When you gain the most weight during pregnancy is based on your body, your needs, and is completely individual. However, Schuyler notes that nutrition is important, not only for your own weight gain, but also the health of your child. Recent research shows this to be true. A 2018 study published in a companion journal of the American Journal of Perinatology found that women who receive nutritional support during their pregnancies, focused on eating healthy and whole foods, were the most likely to achieve a proper weight gain over the course of their pregnancies, even more so than a strictly exercise based regimen. And a recent study in the Annals of Nutrition and Metabolism highlighted the necessity for a balanced diet, noting that consuming certain foods, like fish, actually prove incredibly beneficial. Researchers wrote, “Regular consumption of fish as well as supplementation of omega-3 long-chain polyunsaturated fatty acids was found to reduce the risk of early preterm birth prior to 34 weeks of gestation.”

While most mothers probably gain the bulk of the weight of pregnancy in the second trimester, it is by no means set in stone. The important thing is that you eat as well as you can, move your body when you can, and pay attention to your body. We are all just doing the best we can as mothers, and fixating on one thing is only going to complicate the stress in your brain, tempting though it might be.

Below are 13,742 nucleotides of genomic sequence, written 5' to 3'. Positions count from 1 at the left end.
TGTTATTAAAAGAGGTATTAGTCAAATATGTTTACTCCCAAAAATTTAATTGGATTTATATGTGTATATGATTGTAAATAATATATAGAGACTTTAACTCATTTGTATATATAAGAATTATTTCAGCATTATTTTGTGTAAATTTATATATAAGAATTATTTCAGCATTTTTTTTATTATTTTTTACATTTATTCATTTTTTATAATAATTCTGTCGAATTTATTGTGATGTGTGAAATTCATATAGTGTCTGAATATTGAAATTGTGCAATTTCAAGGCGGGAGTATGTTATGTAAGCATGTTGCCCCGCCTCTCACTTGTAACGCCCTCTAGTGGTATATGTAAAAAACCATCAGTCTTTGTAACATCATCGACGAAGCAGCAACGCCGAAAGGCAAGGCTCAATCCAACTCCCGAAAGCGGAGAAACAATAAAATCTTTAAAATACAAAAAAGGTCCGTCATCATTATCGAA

Experts:

Dr. Monique Rainford, OB-GYN

April Schuyler MS RD

Studies referenced:

Rasmussen KM, Yaktine AL. (2009) Weight Gain During Pregnancy: Reexamining the Guidelines. National Academies Press, https://www.ncbi.nlm.nih.gov/books/NBK32813/.

Craemer K, Sampene E, Safdar N, Antony K, Wautlet C. (2019) Nutrition and Exercise Strategies to Prevent Excessive Pregnancy Weight Gain: A Meta-analysis. American Journal of Perinatology, https://www.thieme-connect.com/products/ejournals/html/10.1055/s-0039-1683377#N80419.

Koletzko B, Godfrey K.M., Poston L, Szajewska H, van Goudoever J.B., de Waard M, Brands B, Grivell R.M., Deussen A.R.,· Dodd J.M., Patro-Golab B, Zalewski B.M. (2019) Nutrition During Pregnancy, Lactation and Early Childhood and its Implications for Maternal and Long-Term Child Health: The Early Nutrition Project Recommendations. Annals of Nutrition and Metabolism, https://www.karger.com/Article/FullText/496471.